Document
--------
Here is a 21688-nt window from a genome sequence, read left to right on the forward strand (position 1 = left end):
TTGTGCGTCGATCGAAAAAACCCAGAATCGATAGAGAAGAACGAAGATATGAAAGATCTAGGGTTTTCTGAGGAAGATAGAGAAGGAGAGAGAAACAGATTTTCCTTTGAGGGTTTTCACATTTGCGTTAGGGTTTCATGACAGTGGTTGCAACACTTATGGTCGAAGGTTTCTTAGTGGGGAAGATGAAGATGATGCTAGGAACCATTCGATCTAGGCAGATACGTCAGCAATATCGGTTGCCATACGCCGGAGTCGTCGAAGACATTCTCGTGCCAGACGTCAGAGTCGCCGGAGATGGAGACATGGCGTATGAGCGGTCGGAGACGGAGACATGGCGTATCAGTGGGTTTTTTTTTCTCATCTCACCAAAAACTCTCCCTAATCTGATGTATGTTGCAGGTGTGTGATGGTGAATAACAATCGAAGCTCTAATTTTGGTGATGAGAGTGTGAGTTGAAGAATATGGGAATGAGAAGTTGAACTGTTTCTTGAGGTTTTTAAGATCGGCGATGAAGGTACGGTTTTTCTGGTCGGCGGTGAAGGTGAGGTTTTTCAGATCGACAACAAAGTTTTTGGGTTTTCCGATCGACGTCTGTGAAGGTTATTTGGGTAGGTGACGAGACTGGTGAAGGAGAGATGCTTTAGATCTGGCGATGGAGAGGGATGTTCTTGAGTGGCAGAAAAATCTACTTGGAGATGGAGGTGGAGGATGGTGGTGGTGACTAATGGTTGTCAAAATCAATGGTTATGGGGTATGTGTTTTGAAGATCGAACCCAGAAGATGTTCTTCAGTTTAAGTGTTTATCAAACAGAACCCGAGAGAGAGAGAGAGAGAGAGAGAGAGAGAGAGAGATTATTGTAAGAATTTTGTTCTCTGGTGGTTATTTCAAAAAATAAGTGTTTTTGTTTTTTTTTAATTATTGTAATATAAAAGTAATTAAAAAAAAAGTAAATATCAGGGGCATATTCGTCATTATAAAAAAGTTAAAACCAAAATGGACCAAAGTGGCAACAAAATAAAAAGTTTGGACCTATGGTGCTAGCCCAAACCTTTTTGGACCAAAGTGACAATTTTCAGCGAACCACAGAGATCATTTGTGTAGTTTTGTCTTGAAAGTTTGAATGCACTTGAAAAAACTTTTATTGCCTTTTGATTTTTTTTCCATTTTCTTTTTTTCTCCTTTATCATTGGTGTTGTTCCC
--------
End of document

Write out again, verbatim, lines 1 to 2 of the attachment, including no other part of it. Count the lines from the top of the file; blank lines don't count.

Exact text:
Here is a 21688-nt window from a genome sequence, read left to right on the forward strand (position 1 = left end):
TTGTGCGTCGATCGAAAAAACCCAGAATCGATAGAGAAGAACGAAGATATGAAAGATCTAGGGTTTTCTGAGGAAGATAGAGAAGGAGAGAGAAACAGATTTTCCTTTGAGGGTTTTCACATTTGCGTTAGGGTTTCATGACAGTGGTTGCAACACTTATGGTCGAAGGTTTCTTAGTGGGGAAGATGAAGATGATGCTAGGAACCATTCGATCTAGGCAGATACGTCAGCAATATCGGTTGCCATACGCCGGAGTCGTCGAAGACATTCTCGTGCCAGACGTCAGAGTCGCCGGAGATGGAGACATGGCGTATGAGCGGTCGGAGACGGAGACATGGCGTATCAGTGGGTTTTTTTTTCTCATCTCACCAAAAACTCTCCCTAATCTGATGTATGTTGCAGGTGTGTGATGGTGAATAACAATCGAAGCTCTAATTTTGGTGATGAGAGTGTGAGTTGAAGAATATGGGAATGAGAAGTTGAACTGTTTCTTGAGGTTTTTAAGATCGGCGATGAAGGTACGGTTTTTCTGGTCGGCGGTGAAGGTGAGGTTTTTCAGATCGACAACAAAGTTTTTGGGTTTTCCGATCGACGTCTGTGAAGGTTATTTGGGTAGGTGACGAGACTGGTGAAGGAGAGATGCTTTAGATCTGGCGATGGAGAGGGATGTTCTTGAGTGGCAGAAAAATCTACTTGGAGATGGAGGTGGAGGATGGTGGTGGTGACTAATGGTTGTCAAAATCAATGGTTATGGGGTATGTGTTTTGAAGATCGAACCCAGAAGATGTTCTTCAGTTTAAGTGTTTATCAAACAGAACCCGAGAGAGAGAGAGAGAGAGAGAGAGAGAGAGAGAGATTATTGTAAGAATTTTGTTCTCTGGTGGTTATTTCAAAAAATAAGTGTTTTTGTTTTTTTTTAATTATTGTAATATAAAAGTAATTAAAAAAAAAGTAAATATCAGGGGCATATTCGTCATTATAAAAAAGTTAAAACCAAAATGGACCAAAGTGGCAACAAAATAAAAAGTTTGGACCTATGGTGCTAGCCCAAACCTTTTTGGACCAAAGTGACAATTTTCAGCGAACCACAGAGATCATTTGTGTAGTTTTGTCTTGAAAGTTTGAATGCACTTGAAAAAACTTTTATTGCCTTTTGATTTTTTTTCCATTTTCTTTTTTTCTCCTTTATCATTGGTGTTGTTCCC